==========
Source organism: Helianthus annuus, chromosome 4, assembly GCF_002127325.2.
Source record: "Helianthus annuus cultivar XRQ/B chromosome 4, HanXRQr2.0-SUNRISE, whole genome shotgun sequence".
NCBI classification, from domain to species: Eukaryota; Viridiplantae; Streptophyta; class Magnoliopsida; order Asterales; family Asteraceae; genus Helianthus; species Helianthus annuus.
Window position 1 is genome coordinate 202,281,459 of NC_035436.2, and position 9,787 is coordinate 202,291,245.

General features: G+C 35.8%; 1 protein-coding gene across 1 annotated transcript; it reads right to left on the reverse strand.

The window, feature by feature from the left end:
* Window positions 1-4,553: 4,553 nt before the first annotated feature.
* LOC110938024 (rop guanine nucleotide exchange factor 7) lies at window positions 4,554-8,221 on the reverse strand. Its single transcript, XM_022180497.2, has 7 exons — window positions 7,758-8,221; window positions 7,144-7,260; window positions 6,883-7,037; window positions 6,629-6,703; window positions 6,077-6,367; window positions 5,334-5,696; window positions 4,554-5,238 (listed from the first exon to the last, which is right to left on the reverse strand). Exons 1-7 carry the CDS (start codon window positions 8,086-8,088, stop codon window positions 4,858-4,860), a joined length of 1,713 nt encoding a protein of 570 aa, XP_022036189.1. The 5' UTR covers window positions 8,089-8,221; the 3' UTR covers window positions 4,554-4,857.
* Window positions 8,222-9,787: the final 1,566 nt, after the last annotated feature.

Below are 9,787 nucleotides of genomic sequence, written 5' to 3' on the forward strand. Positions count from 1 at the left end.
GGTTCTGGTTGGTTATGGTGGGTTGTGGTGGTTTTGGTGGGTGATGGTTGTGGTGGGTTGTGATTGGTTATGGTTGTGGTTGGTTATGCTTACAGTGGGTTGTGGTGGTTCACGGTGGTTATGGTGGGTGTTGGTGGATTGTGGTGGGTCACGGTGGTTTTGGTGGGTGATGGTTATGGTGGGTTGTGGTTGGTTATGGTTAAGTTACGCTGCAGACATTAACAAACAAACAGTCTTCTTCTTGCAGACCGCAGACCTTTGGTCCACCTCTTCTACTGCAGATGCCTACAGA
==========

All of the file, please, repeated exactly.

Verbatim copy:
Source organism: Helianthus annuus, chromosome 4, assembly GCF_002127325.2.
Source record: "Helianthus annuus cultivar XRQ/B chromosome 4, HanXRQr2.0-SUNRISE, whole genome shotgun sequence".
NCBI classification, from domain to species: Eukaryota; Viridiplantae; Streptophyta; class Magnoliopsida; order Asterales; family Asteraceae; genus Helianthus; species Helianthus annuus.
Window position 1 is genome coordinate 202,281,459 of NC_035436.2, and position 9,787 is coordinate 202,291,245.

General features: G+C 35.8%; 1 protein-coding gene across 1 annotated transcript; it reads right to left on the reverse strand.

The window, feature by feature from the left end:
* Window positions 1-4,553: 4,553 nt before the first annotated feature.
* LOC110938024 (rop guanine nucleotide exchange factor 7) lies at window positions 4,554-8,221 on the reverse strand. Its single transcript, XM_022180497.2, has 7 exons — window positions 7,758-8,221; window positions 7,144-7,260; window positions 6,883-7,037; window positions 6,629-6,703; window positions 6,077-6,367; window positions 5,334-5,696; window positions 4,554-5,238 (listed from the first exon to the last, which is right to left on the reverse strand). Exons 1-7 carry the CDS (start codon window positions 8,086-8,088, stop codon window positions 4,858-4,860), a joined length of 1,713 nt encoding a protein of 570 aa, XP_022036189.1. The 5' UTR covers window positions 8,089-8,221; the 3' UTR covers window positions 4,554-4,857.
* Window positions 8,222-9,787: the final 1,566 nt, after the last annotated feature.

Below are 9,787 nucleotides of genomic sequence, written 5' to 3' on the forward strand. Positions count from 1 at the left end.
GGTTCTGGTTGGTTATGGTGGGTTGTGGTGGTTTTGGTGGGTGATGGTTGTGGTGGGTTGTGATTGGTTATGGTTGTGGTTGGTTATGCTTACAGTGGGTTGTGGTGGTTCACGGTGGTTATGGTGGGTGTTGGTGGATTGTGGTGGGTCACGGTGGTTTTGGTGGGTGATGGTTATGGTGGGTTGTGGTTGGTTATGGTTAAGTTACGCTGCAGACATTAACAAACAAACAGTCTTCTTCTTGCAGACCGCAGACCTTTGGTCCACCTCTTCTACTGCAGATGCCTACAGA